The video also demonstrates how the group excelled at constructing a song piece by piece until it becomes a cohesive whole.

The diverse instrumentation and versatile musicianship is clearly on display:

- lead singer Bernard Sumner plays cow bells (along with usual lead guitar)
- bassist Peter Hook plays the drum machine
- the (usual) drummer Stephen Morris plays keys
- Gillian does her magic on the synths

The song has several intoxicating builds until a thrilling two-minute-long bass and synth finale wraps up one of the most exhilarating climaxes ever produced.

"The Perfect Kiss" also features samples of Amazonian tree frogs croaking and sheep bleating.

The music is complex yet the quartet look to be barely breaking a sweat. They were good.

Thursday, March 14, 2019

#21. "Gypsy" - Fleetwood Mac (1982)

Once in a while during the 80s, a song from the previous decade would slip through. "Gypsy" by Fleetwood Mac is one magical power pop song from a band rooted in the 70s. 

Stevie's haunting vocals always brings on the chills and goosebumps. We can thank the perpetual tension between Stevie Nicks and Lindsay Buckingham, this one written back to when the duo were struggling musicians. 

For me, this is Stevie's shining moment and Fleetwood Mac's best track: so polished yet so free. Lindsey's guitar work is subtle until his final solo tales over.

Fave lyrics:  "Lightning strikes. Maybe once, maybe twice"

Wednesday, March 13, 2019

#22. "Here Comes The Rain Again" - Eurythmics (1984)

Here comes the chill again, running up my spine...

"Here Comes the Rain Again" is a mesmerizing and immaculate new wave classic and one of the most beautiful pop songs ever made. 

Like many of my favourite tunes, I dig a cinematic opening. 

Then the powerful and entrancing vocals of Annie Lennox kick in and carry the show along with the shimmering melodies. 

The sweeping instrumental bridge and Annie's final chorus offer convincing and ample proof that synth music can churn out emotion and soul.

I used to hear this track in my parent's car while we'd take a day trip to Lawrencetown Beach in the summer of 1984 and of course for years later, whenever a low pressure system was bearing down.

Tuesday, March 12, 2019

#23. "In a Big Country" - Big Country (1983)

How about them bagpipe guitars? 

As a young teen I secretly wished "In a Big Country" by Big Country was the Canadian national anthem (Big Country hails from Scotland).

The descriptive lyrics conjured up iconic images of Canada coast to coast:

"in a big country dreams stay with you"
"seeing the sun in winter time"

Although the story line in the video is hard to follow (what exactly is happening anyway?), the symbolism only solidified my sentiment, featuring clips of all sorts of outdoor rural adventures: all-terrain vehicles, jet skies and scenic landscapes. 

As for the tune itself, it's a driving tour de force of old Celtic meets new wave starring a unique bagpipe-emulating guitar and fantastic drumming.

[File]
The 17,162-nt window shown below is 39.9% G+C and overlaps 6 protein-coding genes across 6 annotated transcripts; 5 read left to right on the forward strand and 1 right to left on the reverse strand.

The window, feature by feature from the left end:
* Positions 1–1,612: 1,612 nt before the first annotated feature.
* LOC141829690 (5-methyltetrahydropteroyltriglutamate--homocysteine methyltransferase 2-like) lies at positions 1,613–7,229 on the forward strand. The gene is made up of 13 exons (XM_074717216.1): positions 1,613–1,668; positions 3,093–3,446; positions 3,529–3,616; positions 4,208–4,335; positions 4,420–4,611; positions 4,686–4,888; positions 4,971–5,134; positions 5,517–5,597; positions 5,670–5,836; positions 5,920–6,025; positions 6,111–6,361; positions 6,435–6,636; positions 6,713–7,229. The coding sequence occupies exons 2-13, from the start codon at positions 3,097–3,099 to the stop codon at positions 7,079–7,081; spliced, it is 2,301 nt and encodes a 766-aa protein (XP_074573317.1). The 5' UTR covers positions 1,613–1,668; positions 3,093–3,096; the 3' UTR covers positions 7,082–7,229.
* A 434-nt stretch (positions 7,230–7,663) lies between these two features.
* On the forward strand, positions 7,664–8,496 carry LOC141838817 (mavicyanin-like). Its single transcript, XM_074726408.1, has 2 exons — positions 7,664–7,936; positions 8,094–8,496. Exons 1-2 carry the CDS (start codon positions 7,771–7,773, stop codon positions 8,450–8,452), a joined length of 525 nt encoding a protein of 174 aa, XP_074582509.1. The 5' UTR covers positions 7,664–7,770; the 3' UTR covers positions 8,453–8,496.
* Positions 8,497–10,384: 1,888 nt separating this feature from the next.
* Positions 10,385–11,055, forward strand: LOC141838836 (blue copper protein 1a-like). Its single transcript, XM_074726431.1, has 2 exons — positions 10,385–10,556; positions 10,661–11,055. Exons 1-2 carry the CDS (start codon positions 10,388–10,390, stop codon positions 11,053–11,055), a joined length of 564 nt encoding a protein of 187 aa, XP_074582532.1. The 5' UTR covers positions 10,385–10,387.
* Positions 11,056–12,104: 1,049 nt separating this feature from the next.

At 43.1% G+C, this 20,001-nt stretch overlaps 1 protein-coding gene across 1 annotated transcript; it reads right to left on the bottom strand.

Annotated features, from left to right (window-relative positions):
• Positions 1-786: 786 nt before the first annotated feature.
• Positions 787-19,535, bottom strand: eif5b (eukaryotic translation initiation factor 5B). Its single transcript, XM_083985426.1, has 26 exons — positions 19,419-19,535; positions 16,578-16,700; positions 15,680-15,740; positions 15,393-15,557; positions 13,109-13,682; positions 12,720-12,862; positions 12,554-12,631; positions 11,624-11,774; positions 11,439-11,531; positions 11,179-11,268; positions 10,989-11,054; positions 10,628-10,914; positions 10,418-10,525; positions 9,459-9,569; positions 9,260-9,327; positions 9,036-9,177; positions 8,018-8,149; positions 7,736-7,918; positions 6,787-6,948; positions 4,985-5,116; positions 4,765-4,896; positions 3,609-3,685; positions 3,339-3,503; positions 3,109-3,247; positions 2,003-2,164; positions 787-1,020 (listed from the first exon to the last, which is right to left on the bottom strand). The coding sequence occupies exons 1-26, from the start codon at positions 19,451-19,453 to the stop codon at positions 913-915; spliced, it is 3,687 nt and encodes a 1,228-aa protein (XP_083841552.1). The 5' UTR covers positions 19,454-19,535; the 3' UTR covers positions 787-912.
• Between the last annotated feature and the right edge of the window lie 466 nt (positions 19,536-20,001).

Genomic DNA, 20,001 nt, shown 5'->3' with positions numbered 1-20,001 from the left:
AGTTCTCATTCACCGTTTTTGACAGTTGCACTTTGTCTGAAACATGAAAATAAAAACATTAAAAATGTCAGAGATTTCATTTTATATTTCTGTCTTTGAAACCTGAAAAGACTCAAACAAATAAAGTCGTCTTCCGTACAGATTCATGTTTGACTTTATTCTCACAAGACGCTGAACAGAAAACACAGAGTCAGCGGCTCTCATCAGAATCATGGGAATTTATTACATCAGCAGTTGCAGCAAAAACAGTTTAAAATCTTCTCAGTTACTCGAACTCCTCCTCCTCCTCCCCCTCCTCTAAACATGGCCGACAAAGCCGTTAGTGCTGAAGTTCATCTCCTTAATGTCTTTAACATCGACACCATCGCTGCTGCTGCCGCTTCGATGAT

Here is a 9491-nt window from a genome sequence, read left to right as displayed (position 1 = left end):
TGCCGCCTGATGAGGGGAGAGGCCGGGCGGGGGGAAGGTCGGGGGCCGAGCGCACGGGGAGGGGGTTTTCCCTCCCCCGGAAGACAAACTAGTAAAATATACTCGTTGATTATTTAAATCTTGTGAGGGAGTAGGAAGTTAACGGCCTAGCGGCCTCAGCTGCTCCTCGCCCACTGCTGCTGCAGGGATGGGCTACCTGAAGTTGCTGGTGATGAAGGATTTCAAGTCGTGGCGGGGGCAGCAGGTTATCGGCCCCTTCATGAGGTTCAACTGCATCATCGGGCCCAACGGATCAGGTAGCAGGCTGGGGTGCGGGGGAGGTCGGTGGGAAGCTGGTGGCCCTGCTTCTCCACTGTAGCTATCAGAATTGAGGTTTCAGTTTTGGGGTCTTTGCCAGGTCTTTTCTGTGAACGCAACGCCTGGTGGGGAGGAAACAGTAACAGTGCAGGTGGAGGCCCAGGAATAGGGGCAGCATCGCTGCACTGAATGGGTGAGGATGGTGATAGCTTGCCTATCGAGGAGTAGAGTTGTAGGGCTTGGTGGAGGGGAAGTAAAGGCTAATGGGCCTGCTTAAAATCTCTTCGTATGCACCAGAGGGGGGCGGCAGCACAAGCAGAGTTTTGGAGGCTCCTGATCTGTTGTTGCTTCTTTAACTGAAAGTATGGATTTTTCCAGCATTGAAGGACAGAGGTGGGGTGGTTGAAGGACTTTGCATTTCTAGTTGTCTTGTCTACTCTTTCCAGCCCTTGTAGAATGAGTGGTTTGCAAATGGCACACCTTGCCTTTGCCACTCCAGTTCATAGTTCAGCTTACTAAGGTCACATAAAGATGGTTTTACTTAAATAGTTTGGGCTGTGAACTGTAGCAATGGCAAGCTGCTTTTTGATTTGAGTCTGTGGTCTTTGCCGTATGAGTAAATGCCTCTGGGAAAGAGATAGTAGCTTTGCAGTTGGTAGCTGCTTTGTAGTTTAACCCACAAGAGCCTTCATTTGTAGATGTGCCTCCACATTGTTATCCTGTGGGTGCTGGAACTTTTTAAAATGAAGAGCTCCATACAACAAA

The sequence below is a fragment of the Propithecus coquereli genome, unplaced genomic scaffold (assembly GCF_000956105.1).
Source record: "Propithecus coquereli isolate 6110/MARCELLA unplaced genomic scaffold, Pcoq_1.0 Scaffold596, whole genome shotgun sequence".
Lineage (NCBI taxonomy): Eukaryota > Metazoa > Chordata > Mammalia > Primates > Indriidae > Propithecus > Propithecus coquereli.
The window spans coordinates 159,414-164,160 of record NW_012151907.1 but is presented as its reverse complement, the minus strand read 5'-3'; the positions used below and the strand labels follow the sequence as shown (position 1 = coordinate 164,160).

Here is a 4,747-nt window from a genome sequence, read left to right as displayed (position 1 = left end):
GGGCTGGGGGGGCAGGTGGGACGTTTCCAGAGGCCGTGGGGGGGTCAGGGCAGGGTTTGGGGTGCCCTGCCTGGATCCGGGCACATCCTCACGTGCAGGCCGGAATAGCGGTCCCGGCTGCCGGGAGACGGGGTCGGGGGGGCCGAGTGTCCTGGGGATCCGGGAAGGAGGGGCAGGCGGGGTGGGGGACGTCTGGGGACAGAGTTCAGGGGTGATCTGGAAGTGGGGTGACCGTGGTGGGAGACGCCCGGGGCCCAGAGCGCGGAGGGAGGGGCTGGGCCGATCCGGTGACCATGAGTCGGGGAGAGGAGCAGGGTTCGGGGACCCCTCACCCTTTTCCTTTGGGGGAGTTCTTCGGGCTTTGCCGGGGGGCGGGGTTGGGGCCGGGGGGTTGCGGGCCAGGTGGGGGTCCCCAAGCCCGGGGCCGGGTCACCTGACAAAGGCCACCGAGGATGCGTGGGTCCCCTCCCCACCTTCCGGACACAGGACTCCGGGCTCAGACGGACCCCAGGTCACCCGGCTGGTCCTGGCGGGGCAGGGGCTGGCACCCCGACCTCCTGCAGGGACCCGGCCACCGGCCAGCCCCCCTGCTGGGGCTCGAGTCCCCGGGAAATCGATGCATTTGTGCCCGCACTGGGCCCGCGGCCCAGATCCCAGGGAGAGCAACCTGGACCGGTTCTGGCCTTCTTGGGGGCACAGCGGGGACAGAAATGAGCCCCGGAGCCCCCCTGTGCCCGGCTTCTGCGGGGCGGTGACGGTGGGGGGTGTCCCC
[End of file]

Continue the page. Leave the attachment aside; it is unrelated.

Lyrically, I think "In a Big Country" is a song about getting back up when you get knocked down and it still gives me chills.

Monday, March 11, 2019

#24. "Some Like It Hot" - The Powerstation (1985)

This song almost got me hooked on playing the drums. A few years ago I received drumsticks in my stocking and graduated to playing air drums for a few days. But since I sucked at the playing part, the dream quickly evaporated.  

"Some Like It Hot" was the first single of supergroup The Powerstation, composed of two parts Duran Duran (bassist John Taylor and guitarist Andy Taylor), vocalist Robert Palmer and Chic's drummer Tony Thompson. You may recall that Duran split into two side projects: Simon, Nick & Roger went off in the opposite direction with the uber-synth Arcadia.

Featured in the dream sequence in the European Vacation film, the song is a barnstormer from the start to finish. It all begins with that epic drum intro. The polish and energy are through the roof as all the main ingredients roll on and off. 

Sunday, March 10, 2019

#25. "Train of Thought" - a-ha (1986)

"Train of Thought" by a-ha was the third and somewhat underrated single from the Norwegian band's debut album Hunting High & Lowan incredible tune that stands up well. 

Excellent to listen to on headphones, the track is also one of my favourite tunes for my runs and commutes (it is afterall a song someone's thoughts during a commute). 

With its peppy verses and soaring choruses, I find "Train of Thought" combines the best elements of "Take on Me" and "Sun Always Shines on TV".

Although the lyrics are melancholic, the synth arrangements (and pan flutes!) are just so damn melodic and uplifting. 

And a sound that at times sounds symphonic, even classical: vocalist Morten Harket's range is quite operatic (like 5 octaves and an insane falsetto). Crank up the volume to fully appreciate the rhythm and layering

Fave lyric: "Words go up words come down, Forwards backwards twisted round"

The 4th single "Hunting High & Low" is part pop ballad, part power symphony and completely epic.